Tullio

Got it. Odd things happen.

Reminds me of the melters talking about sea level rise if Greenland melts. The sea level around Greenland falls while the rest rises because the gravitational attraction of the glaciers is gone.

Greenland gains land and a better climate so it should be in favor of global melting.

tullio
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Next Wednesday at 1 pm EDT

Next Wednesday at 1 pm EDT NASA will host a press conference, also streamed in NASA TV, on the results of Gravity Probe B.
Tullio

tullio
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Francis Everett and Clifford

Francis Everett and Clifford Will said that an article has just been accepted by Physical Review Letters.
Tullio
To summarize, the geodetic effect has been measured with great accuracy, while frame dragging has still a 20% margin of error.

tullio
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A rather critical "Nature"

A rather critical "Nature" article:
Gravity Probe B
Tullio

Mike Hewson
Mike Hewson
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RE: A rather critical

Quote:
A rather critical "Nature" article:
Gravity Probe B
Tullio


Certainly in the reader's comments below the article there's a spot of face slapping going on, and accusations of sock puppetting. Pistols at dawn might sort that perhaps. I gather the criticism has several thrusts :

- total cost. Bear in mind this project was not-quite-throttled-to-death for funding for several decades : undoubtedly a good fraction of the $750M USD was stuffing about with this prolongation. This is an issue of science funding administration, not poor science.

- a suggestion of 'targeted analysis' or not-quite-so-subtle hints of rigging the numbers toward expectations. Ever so politely phrased : "It may be that people repeating this analysis with another working hypothesis on the nature of the systematic errors would get another result". Phew! This is the equivalent of saying to me that I have no diagnostic expertise : an allegation of basic incompetence, no less. Wow. Guess who's not on the X-mas prezzie list then? :-)

- same thing already done other ways. And cheaper. Bit of an apples vs oranges argument I think, as by definition what's measured on the ground vs. low earth orbit vs. higher orbit and polar are going to vary for lots of reasons. Both signal and noise. So while one might criticise the polhode analysis of GP-B then what of the atmospheric drag modelling for other satellites ( in lower orbit they'll be hitting alot more atmosphere ) ? So you swap one set of imperfect analytic constraints for another set of imperfect analytic constraints.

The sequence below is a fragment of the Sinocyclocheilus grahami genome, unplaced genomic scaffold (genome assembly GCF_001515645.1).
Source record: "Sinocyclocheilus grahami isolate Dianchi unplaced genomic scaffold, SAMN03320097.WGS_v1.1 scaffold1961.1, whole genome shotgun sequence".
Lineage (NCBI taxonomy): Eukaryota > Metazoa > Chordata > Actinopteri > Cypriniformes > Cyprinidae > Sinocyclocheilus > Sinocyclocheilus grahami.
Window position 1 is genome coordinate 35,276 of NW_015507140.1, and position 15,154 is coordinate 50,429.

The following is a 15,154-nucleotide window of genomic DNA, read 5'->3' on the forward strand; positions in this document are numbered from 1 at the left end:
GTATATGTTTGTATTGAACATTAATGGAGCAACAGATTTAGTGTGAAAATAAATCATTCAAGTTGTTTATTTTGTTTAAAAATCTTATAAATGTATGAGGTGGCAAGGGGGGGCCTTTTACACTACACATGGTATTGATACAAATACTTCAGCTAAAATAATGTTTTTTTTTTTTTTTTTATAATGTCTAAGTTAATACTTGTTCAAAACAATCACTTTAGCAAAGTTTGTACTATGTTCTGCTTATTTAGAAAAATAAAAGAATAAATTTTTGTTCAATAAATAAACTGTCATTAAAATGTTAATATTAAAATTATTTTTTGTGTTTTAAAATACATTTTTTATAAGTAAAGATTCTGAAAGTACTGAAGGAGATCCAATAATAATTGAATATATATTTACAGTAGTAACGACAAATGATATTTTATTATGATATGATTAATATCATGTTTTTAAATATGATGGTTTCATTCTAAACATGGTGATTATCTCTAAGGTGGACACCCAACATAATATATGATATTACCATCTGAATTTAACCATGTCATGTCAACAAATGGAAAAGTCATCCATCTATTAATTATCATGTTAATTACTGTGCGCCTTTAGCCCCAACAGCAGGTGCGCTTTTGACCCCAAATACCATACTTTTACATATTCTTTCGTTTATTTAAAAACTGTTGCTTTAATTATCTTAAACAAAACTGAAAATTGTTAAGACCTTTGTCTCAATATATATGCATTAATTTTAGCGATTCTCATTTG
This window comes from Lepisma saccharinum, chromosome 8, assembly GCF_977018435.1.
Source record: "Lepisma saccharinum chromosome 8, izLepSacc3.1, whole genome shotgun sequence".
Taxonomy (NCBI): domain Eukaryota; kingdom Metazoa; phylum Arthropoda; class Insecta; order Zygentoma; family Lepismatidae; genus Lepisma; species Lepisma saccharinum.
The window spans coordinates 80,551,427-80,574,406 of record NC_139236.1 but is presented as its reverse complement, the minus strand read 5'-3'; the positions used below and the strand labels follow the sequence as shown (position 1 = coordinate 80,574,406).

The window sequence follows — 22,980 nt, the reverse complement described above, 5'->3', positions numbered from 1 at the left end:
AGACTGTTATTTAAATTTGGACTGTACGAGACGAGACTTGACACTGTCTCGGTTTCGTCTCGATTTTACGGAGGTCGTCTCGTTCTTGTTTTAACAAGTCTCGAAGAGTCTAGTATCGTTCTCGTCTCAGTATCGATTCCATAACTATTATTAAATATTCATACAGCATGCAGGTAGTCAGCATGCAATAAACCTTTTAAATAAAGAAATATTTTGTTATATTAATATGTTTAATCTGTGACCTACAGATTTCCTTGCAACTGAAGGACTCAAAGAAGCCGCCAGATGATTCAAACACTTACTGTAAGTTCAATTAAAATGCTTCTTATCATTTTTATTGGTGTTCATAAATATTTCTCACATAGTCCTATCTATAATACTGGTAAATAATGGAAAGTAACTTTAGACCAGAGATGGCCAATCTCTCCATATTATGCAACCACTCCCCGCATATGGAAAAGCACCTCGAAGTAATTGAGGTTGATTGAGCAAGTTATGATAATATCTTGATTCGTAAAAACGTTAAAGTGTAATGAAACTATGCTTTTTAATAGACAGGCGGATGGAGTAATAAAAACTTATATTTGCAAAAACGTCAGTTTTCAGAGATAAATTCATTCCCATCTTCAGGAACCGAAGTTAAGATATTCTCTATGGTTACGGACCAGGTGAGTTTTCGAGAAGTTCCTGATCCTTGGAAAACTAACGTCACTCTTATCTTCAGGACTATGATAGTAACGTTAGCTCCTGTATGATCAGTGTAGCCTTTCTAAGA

- targets not met. I reckon it's a bit disingenuous to expect the 1960-something initial predictions to be held to account several decades later after so many design and funding changes - externally imposed to boot.

Cheers, Mike.

I have made this letter longer than usual because I lack the time to make it shorter ...

... and my other CPU is a Ryzen 5950X :-) Blaise Pascal

robertmiles
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An article on a possible

An article on a possible explanation for dark matter:

http://news.yahoo.com/s/afp/20110527/sc_afp/australiaastrophysicsscience

PhysicsGroupie
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Yes, I believe the Pioneer

Yes, I believe the Pioneer Anomaly has been solved. It wasn't due to low-frequency gravitational waves, or any one of a number of other theories.

The final resolution came from the recent work by Portuguese scientist Federico Francisco and colleagues at the Instituto de Plasmas e Fusao Nuclear in Lisbon, claiming the original thermal calculations -- the ones that ruled out heat as a possible explanation for the anomaly -- were wrong!

Specifically, Francisco et al. reworked the calculations taking into account not just how heat is emitted, but also how it gets reflected off various parts of the spacecraft. As a result, the anomaly disappears.

Whew!